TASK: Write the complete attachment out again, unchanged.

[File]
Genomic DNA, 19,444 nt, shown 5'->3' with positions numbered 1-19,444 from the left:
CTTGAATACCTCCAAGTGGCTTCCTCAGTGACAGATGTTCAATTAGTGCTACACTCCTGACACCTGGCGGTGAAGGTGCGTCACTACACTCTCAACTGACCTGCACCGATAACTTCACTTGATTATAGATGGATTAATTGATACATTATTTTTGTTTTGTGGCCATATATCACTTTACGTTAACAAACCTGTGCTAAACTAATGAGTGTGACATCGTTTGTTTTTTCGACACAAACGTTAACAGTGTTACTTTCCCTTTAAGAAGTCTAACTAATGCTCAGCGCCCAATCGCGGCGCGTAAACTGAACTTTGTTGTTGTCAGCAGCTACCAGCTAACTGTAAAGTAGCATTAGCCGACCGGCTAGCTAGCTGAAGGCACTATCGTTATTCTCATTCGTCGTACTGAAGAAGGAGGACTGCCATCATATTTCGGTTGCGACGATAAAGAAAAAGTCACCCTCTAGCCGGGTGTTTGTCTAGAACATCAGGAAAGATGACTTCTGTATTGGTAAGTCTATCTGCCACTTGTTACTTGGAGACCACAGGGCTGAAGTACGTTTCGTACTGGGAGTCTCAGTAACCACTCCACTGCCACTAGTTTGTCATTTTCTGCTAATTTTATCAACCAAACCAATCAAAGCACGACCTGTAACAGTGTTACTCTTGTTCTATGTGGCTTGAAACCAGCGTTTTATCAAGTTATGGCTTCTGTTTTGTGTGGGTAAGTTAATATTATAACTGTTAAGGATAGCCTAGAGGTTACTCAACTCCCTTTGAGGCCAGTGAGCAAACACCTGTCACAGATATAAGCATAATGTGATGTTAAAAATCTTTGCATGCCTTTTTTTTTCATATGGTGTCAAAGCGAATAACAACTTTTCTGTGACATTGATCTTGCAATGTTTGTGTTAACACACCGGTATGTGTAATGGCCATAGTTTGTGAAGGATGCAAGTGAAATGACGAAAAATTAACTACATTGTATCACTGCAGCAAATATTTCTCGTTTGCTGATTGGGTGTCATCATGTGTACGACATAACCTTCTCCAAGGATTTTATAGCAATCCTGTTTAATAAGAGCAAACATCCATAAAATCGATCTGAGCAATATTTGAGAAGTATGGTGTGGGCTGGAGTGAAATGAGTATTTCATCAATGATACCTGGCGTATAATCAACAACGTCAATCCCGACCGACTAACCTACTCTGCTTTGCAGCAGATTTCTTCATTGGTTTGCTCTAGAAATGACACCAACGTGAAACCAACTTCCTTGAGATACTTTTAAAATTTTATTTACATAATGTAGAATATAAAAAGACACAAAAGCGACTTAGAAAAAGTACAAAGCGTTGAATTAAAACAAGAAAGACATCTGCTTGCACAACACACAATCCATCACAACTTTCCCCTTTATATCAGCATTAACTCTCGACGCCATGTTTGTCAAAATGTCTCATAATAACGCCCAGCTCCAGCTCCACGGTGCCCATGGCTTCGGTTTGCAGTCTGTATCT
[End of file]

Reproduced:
Genomic DNA, 19,444 nt, shown 5'->3' with positions numbered 1-19,444 from the left:
CTTGAATACCTCCAAGTGGCTTCCTCAGTGACAGATGTTCAATTAGTGCTACACTCCTGACACCTGGCGGTGAAGGTGCGTCACTACACTCTCAACTGACCTGCACCGATAACTTCACTTGATTATAGATGGATTAATTGATACATTATTTTTGTTTTGTGGCCATATATCACTTTACGTTAACAAACCTGTGCTAAACTAATGAGTGTGACATCGTTTGTTTTTTCGACACAAACGTTAACAGTGTTACTTTCCCTTTAAGAAGTCTAACTAATGCTCAGCGCCCAATCGCGGCGCGTAAACTGAACTTTGTTGTTGTCAGCAGCTACCAGCTAACTGTAAAGTAGCATTAGCCGACCGGCTAGCTAGCTGAAGGCACTATCGTTATTCTCATTCGTCGTACTGAAGAAGGAGGACTGCCATCATATTTCGGTTGCGACGATAAAGAAAAAGTCACCCTCTAGCCGGGTGTTTGTCTAGAACATCAGGAAAGATGACTTCTGTATTGGTAAGTCTATCTGCCACTTGTTACTTGGAGACCACAGGGCTGAAGTACGTTTCGTACTGGGAGTCTCAGTAACCACTCCACTGCCACTAGTTTGTCATTTTCTGCTAATTTTATCAACCAAACCAATCAAAGCACGACCTGTAACAGTGTTACTCTTGTTCTATGTGGCTTGAAACCAGCGTTTTATCAAGTTATGGCTTCTGTTTTGTGTGGGTAAGTTAATATTATAACTGTTAAGGATAGCCTAGAGGTTACTCAACTCCCTTTGAGGCCAGTGAGCAAACACCTGTCACAGATATAAGCATAATGTGATGTTAAAAATCTTTGCATGCCTTTTTTTTTCATATGGTGTCAAAGCGAATAACAACTTTTCTGTGACATTGATCTTGCAATGTTTGTGTTAACACACCGGTATGTGTAATGGCCATAGTTTGTGAAGGATGCAAGTGAAATGACGAAAAATTAACTACATTGTATCACTGCAGCAAATATTTCTCGTTTGCTGATTGGGTGTCATCATGTGTACGACATAACCTTCTCCAAGGATTTTATAGCAATCCTGTTTAATAAGAGCAAACATCCATAAAATCGATCTGAGCAATATTTGAGAAGTATGGTGTGGGCTGGAGTGAAATGAGTATTTCATCAATGATACCTGGCGTATAATCAACAACGTCAATCCCGACCGACTAACCTACTCTGCTTTGCAGCAGATTTCTTCATTGGTTTGCTCTAGAAATGACACCAACGTGAAACCAACTTCCTTGAGATACTTTTAAAATTTTATTTACATAATGTAGAATATAAAAAGACACAAAAGCGACTTAGAAAAAGTACAAAGCGTTGAATTAAAACAAGAAAGACATCTGCTTGCACAACACACAATCCATCACAACTTTCCCCTTTATATCAGCATTAACTCTCGACGCCATGTTTGTCAAAATGTCTCATAATAACGCCCAGCTCCAGCTCCACGGTGCCCATGGCTTCGGTTTGCAGTCTGTATCT